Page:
So sometimes I say, "Oh, it's only five dollars. I think I stole it. So that's special. In terms of that technique of using two tracks to make a rhythm: in the yearthis record called It Was Hot, We Stayed in the Water starts in a similar way with a rhythmic foundation. It starts with a beautifully recorded chord on acoustic guitar for a while before the singing starts. And I really liked how it goes on for long enough that it ushers you into a new place.
You forget the world you were in before you started listening to the album. It's like the waiting room before the album starts. Why is it important that we sit with that sound for the first seven minutes of this album? No voice, no other instrument — just the guitar. I didn't decide, like, "Okay, it's going to go for seven minutes. I played it until it felt right.
I wanted to push up against the edges, similar to extreme drone music, the way that it wears down at your sense of time and reality and makes you forget yourself or maybe similar to the way that meditation works. It's not pushing beyond discomfort because it's not uncomfortable. It's a beautiful zone to hang out in, I think. And So Long - No. 2 (2) - No Memory (CD also wanted to use that seven-minute space to account for the 20 years that have passed or whatever.
How many years have passed since the last Microphones album? Everything fundamental about you as a person and you as a songwriter had changed in such open and open-ended ways. Your songwriting style has changed significantly: You now favor long phrases that would never scan and there's little in the way of traditional verse-chorus-verse format.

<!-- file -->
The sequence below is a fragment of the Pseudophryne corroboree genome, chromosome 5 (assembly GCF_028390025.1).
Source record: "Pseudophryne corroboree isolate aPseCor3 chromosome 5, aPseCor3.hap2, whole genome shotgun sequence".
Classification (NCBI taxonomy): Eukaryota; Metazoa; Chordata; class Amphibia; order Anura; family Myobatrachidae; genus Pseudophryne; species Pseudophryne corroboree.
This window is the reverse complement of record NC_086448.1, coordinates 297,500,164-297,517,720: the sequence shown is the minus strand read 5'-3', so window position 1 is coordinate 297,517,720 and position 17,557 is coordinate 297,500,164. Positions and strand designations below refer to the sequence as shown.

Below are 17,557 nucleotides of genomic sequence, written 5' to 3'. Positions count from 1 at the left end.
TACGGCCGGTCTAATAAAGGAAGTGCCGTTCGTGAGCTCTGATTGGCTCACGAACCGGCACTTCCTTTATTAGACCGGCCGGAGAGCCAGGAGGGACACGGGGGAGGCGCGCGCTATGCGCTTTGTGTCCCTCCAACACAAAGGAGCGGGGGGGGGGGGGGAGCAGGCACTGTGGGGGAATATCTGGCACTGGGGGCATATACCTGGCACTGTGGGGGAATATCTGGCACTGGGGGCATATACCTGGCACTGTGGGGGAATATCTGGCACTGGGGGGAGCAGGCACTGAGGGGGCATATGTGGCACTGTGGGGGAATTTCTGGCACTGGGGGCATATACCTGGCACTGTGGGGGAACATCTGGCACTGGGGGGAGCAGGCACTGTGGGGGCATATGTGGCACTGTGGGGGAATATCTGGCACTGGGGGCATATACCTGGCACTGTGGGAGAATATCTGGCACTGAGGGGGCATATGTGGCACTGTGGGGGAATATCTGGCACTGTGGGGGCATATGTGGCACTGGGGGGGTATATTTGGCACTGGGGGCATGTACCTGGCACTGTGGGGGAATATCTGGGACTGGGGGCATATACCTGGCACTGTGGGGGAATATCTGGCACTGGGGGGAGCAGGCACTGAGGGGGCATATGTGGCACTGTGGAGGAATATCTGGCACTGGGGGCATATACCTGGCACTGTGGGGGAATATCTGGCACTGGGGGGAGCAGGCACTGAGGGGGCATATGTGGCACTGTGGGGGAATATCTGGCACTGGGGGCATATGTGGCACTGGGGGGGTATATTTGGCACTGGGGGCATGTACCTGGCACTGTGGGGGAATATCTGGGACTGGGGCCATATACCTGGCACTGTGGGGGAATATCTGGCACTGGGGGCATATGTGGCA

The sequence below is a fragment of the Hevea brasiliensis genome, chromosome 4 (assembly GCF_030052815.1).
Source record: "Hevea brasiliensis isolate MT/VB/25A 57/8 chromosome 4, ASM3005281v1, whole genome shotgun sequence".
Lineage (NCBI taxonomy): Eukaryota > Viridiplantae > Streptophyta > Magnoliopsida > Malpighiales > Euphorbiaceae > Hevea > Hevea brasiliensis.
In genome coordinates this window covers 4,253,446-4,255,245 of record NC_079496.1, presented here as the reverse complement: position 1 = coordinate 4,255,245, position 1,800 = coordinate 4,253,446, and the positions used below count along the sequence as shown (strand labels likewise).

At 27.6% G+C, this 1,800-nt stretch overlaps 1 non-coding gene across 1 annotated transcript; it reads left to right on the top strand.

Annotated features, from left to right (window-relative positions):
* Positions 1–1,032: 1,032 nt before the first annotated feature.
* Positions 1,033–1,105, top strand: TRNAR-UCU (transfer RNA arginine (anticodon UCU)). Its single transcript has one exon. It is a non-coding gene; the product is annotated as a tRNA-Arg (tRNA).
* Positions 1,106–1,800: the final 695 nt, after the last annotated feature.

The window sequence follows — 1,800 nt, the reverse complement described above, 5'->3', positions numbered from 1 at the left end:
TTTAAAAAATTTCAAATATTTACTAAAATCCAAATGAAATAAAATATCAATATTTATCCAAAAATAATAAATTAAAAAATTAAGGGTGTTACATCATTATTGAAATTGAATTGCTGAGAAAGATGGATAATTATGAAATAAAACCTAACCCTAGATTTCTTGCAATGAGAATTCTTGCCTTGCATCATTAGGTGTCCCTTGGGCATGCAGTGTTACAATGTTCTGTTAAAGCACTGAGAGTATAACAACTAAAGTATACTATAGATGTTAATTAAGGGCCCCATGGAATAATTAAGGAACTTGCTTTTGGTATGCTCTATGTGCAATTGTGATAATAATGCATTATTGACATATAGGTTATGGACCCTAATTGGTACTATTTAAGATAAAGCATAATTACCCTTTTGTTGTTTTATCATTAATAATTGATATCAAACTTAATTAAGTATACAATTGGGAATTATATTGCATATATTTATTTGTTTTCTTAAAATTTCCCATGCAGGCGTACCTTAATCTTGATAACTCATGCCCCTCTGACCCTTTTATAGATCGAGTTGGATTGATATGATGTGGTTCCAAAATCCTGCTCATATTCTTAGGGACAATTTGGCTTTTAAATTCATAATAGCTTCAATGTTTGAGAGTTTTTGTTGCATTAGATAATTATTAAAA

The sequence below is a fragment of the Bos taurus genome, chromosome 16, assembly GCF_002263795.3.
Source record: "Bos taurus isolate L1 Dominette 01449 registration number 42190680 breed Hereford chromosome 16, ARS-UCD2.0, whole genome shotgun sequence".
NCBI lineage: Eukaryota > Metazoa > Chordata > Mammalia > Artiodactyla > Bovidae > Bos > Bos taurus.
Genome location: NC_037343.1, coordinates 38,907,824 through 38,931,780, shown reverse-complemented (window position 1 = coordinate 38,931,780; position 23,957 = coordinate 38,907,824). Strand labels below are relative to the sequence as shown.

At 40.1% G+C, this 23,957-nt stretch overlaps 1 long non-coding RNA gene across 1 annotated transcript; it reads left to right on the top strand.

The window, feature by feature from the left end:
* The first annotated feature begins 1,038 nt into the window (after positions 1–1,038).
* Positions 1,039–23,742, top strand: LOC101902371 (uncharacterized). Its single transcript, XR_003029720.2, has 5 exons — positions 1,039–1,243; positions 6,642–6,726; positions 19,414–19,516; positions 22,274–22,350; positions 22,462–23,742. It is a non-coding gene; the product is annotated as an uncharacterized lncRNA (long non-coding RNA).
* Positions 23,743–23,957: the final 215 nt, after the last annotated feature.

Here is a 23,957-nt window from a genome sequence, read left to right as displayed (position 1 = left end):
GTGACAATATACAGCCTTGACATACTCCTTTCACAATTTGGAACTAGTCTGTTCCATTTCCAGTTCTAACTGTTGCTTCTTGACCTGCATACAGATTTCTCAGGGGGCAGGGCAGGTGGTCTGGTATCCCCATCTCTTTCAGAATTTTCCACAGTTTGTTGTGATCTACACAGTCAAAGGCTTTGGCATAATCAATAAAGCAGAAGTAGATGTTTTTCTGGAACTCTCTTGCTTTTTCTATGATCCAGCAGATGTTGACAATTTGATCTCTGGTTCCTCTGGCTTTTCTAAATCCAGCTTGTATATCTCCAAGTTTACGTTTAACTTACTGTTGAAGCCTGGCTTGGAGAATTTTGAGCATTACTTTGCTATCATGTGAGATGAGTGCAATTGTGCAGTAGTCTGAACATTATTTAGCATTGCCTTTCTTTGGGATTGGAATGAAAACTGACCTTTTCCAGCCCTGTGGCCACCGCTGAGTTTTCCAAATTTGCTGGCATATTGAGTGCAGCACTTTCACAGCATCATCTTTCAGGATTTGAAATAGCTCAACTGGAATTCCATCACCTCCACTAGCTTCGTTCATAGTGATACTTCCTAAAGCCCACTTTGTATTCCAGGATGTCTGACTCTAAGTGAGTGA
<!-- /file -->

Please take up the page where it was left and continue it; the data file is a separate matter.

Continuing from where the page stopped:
I'm listening to this record and wondering how old forms meet new modes. What did the songwriting process look like? I always write my songs in a notebook on paper with pencil and scribble it out and erase it and move things around. But this one, it's so long; it was very papery because I was taping pieces of paper together to make a scroll long enough to hold the whole thing.
For a while, Album), it was different pages, but I was spending so much time rifling through my different sheets and losing track of what section I was in that I just made a big, long scroll. It's about nine feet long or something, and it comes with the record — there's a poster in there that's a scan of it.
And actually, that long scroll is sort of the last step of the writing process. At first, I just walk around with it in my head and mumble to myself. And get ideas for different vignettes and scenes and almost write in a non-poetic way. I just write an account of what I remember and then from there, hone it down into something.
So, for example, in the passage where I'm talking about watching the movie Crouching Tiger, Hidden Dragonbelieve it or not, it started off as a much deeper, much longer account of me watching that movie.
It may seem like, "Wait, you're telling me that you only included the necessary parts? I tried and tried to get it down to only the necessary parts. I was just trying to find moments that exemplified a certain thing about whoever I was during those years and whatever So Long - No. 2 (2) - No Memory (CD Microphones, as a project in time and space, meant. I had lots of little narrative moments that didn't make it into the song.
But that one, I felt like exemplified this one certain thing beyond just a cool movie that I liked. It was a pivotal point for me because it shifted the thing Album) was trying to say in my music. It shifted it away from romantic sorrow and towards something more ephemeral and universal and deeper, I guess. Something more transcendent.